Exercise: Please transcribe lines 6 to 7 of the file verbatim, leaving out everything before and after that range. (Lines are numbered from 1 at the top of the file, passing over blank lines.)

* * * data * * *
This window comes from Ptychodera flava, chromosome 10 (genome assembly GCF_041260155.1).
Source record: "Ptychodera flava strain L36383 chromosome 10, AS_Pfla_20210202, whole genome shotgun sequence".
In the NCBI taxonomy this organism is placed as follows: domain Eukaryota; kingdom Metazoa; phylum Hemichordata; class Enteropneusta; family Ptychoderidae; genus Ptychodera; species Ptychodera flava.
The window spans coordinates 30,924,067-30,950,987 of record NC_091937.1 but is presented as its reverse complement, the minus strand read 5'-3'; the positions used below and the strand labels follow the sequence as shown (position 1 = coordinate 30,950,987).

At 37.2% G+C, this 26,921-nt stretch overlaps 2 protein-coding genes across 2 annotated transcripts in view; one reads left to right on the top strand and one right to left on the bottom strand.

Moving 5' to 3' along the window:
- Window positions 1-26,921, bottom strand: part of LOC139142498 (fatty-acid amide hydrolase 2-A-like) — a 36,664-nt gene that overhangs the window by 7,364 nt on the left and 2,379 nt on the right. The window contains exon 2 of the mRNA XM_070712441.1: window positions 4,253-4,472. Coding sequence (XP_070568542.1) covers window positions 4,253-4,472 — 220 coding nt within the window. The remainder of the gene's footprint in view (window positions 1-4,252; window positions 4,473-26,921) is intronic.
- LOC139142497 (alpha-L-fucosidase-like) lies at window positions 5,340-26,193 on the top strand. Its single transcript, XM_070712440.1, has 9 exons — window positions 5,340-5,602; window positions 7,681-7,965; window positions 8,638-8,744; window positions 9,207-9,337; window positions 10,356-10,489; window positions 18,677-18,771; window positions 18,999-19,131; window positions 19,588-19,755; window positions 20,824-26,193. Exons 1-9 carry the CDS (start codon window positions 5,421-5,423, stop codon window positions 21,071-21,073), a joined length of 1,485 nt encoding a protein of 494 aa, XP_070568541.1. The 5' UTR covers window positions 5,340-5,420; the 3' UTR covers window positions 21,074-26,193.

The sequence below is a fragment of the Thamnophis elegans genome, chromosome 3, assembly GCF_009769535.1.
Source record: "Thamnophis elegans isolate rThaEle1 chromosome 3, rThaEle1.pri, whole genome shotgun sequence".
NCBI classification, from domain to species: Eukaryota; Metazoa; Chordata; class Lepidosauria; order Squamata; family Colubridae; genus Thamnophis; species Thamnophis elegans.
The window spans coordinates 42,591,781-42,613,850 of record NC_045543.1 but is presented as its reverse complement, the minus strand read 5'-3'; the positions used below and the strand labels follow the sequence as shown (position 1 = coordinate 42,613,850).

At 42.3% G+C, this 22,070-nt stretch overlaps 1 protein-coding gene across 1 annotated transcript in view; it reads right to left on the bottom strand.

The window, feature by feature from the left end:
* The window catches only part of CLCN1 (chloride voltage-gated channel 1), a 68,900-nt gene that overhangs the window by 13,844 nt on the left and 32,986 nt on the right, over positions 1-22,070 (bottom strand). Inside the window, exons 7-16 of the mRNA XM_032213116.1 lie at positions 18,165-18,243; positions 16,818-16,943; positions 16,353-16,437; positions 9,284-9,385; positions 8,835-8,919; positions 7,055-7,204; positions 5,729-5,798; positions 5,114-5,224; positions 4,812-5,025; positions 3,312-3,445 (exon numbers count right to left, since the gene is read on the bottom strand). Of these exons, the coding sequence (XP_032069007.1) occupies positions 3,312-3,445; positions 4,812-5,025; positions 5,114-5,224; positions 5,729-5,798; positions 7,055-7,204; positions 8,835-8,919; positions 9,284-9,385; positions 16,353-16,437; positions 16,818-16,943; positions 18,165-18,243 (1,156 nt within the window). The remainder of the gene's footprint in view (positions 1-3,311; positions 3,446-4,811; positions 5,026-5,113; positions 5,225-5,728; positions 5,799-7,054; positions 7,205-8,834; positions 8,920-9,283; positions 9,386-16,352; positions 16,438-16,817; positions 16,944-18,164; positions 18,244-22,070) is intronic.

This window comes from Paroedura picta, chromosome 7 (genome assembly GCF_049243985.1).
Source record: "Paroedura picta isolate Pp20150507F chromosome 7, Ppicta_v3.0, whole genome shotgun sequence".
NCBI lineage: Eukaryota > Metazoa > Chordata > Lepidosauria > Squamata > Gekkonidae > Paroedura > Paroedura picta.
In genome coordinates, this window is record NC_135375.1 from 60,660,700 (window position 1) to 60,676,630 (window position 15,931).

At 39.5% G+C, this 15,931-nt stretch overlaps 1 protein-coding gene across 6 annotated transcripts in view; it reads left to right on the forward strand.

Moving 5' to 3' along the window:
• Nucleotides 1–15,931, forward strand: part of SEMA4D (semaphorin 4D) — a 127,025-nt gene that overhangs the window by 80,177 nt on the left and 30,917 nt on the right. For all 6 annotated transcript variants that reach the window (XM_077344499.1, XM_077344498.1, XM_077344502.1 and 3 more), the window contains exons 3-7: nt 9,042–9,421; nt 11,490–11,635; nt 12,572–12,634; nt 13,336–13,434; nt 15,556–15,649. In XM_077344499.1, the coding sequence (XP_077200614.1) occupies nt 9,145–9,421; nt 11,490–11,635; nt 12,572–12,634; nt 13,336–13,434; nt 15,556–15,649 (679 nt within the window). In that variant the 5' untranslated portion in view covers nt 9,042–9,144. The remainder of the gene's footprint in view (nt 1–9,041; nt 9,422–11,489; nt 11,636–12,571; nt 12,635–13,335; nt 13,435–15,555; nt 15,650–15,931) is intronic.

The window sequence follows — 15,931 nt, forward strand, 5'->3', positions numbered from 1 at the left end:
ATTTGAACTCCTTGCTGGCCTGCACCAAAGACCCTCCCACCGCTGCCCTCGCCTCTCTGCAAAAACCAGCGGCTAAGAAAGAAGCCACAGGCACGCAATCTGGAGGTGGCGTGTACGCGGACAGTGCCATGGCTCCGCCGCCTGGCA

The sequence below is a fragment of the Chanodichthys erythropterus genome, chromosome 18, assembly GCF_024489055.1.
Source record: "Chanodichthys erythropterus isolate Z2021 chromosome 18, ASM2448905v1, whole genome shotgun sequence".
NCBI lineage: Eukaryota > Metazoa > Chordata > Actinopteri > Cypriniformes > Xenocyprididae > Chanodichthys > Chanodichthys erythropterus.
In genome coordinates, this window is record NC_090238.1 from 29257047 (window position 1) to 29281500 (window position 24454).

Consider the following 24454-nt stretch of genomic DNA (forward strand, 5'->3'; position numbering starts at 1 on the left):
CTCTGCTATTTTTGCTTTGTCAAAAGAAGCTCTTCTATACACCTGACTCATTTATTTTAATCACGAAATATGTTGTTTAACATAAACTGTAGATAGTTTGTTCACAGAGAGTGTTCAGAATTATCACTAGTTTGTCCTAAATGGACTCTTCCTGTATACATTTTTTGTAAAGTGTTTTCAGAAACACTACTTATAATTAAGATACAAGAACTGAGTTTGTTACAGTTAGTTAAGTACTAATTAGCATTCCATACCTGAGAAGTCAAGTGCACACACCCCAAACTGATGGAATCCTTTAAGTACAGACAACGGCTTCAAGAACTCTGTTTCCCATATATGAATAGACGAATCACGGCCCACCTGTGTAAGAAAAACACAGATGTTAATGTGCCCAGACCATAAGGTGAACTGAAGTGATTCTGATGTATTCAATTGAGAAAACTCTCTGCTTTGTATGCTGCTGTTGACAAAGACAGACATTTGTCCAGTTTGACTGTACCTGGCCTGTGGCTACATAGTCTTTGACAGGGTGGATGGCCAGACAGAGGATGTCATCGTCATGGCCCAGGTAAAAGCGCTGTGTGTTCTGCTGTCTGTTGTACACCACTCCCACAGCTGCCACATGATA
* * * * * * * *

Moving 5' to 3' along the window:
- Window positions 1-26,921, bottom strand: part of LOC139142498 (fatty-acid amide hydrolase 2-A-like) — a 36,664-nt gene that overhangs the window by 7,364 nt on the left and 2,379 nt on the right. The window contains exon 2 of the mRNA XM_070712441.1: window positions 4,253-4,472. Coding sequence (XP_070568542.1) covers window positions 4,253-4,472 — 220 coding nt within the window. The remainder of the gene's footprint in view (window positions 1-4,252; window positions 4,473-26,921) is intronic.